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fairly old low alloy carriage spring...traditional clay and water quench using a charcoal forge...~1mm thick layer of roughly 1:1:1 natural clay, charcoal powder, and polishing stone powder...blade is about 29cm long (nagasa), 2.3cm wide (motohaba) and 6mm thick (motokasane)...close up of the rough kajitogi polish done with very coarse waterstones (torajirushi 80#, lobstercarbon 120#) to check the hamon placement...

2017-tanto-3-hamon-yakiire-kajitogi-1170

 

watch it happen below (more info here: http://islandblacksmith.ca/process/)...

yoroshiku!

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Hey, thanks Joshua! I tried a new brand of stove gasket cement on this one. It went awfully bad as the cement grew like eurethane foam in the forge and became very sticky. All in all it seems I got lucky in my bad luck :lol:

Edited by Joël Mercier
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8" & 3/4" chef's knife, I hand sanded to 2000 grit and polished with a leather pad with buffing compound on it, then wiped with 2:3 ferric and water then polished again with the leather pad. The handle is indigo stabilized spalted maple by request. The blade was forged from a railroad clip/anchor (I'm very unsure but I think mine is something like 1070 with extra manganese). I used natural clay entirely from anthills and wasp nests, mixed with oak catkin charcoal and steel filings from the blade itself. Then I brought it up to heat with charcoal, let it soak, and quenched in warm canola oil horizontally.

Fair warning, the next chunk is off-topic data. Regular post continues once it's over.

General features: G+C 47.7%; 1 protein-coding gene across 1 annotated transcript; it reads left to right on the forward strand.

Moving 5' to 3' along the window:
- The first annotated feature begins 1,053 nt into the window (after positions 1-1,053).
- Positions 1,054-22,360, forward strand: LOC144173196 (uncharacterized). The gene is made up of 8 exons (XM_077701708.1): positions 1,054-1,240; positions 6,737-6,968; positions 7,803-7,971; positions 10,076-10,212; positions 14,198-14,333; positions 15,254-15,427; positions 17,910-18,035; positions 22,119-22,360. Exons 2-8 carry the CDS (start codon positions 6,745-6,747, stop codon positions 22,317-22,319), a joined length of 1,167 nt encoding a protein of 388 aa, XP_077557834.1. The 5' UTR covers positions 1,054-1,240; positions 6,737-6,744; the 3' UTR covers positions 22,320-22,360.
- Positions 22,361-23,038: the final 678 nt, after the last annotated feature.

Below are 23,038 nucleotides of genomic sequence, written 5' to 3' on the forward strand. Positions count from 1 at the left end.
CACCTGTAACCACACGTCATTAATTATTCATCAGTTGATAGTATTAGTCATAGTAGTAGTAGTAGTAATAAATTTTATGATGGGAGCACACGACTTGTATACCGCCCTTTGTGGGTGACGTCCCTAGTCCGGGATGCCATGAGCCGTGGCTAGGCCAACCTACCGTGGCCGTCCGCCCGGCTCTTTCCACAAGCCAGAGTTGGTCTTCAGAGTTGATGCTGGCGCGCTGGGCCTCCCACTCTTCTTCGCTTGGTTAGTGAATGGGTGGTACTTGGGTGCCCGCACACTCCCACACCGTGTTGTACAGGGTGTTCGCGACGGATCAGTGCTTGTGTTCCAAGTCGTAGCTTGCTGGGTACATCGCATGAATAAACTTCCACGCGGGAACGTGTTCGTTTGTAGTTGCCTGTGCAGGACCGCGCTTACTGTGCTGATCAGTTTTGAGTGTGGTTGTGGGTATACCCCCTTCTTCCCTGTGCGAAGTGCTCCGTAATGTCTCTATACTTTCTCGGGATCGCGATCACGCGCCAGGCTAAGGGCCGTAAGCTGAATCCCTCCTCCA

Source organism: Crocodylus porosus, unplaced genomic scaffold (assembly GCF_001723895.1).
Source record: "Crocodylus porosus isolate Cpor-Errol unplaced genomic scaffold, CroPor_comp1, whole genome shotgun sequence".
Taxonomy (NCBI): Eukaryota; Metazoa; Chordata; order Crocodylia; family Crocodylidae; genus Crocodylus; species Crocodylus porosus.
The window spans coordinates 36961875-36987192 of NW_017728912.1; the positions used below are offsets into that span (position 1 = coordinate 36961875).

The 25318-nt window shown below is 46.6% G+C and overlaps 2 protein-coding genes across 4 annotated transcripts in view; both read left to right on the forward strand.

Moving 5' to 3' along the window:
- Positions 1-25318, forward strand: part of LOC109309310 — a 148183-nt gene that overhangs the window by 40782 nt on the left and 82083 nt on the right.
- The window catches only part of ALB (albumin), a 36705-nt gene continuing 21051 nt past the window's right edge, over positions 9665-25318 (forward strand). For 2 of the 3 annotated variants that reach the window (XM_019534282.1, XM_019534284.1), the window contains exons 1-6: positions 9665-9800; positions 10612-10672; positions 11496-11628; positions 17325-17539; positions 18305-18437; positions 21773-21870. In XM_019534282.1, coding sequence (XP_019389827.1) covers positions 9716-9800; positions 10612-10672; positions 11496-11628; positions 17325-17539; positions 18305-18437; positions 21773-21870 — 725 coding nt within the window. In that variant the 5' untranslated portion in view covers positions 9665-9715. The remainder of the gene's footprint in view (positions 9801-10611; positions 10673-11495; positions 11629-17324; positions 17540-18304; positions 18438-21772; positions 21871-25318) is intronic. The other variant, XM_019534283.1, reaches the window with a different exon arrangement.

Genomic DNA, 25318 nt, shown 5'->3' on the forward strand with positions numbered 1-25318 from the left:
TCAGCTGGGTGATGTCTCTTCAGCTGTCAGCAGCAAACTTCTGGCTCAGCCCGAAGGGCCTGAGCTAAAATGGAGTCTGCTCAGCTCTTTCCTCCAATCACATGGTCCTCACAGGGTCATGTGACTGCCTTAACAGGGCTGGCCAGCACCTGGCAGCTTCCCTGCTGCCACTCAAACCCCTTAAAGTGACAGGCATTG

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Edited by Charles Nicholson II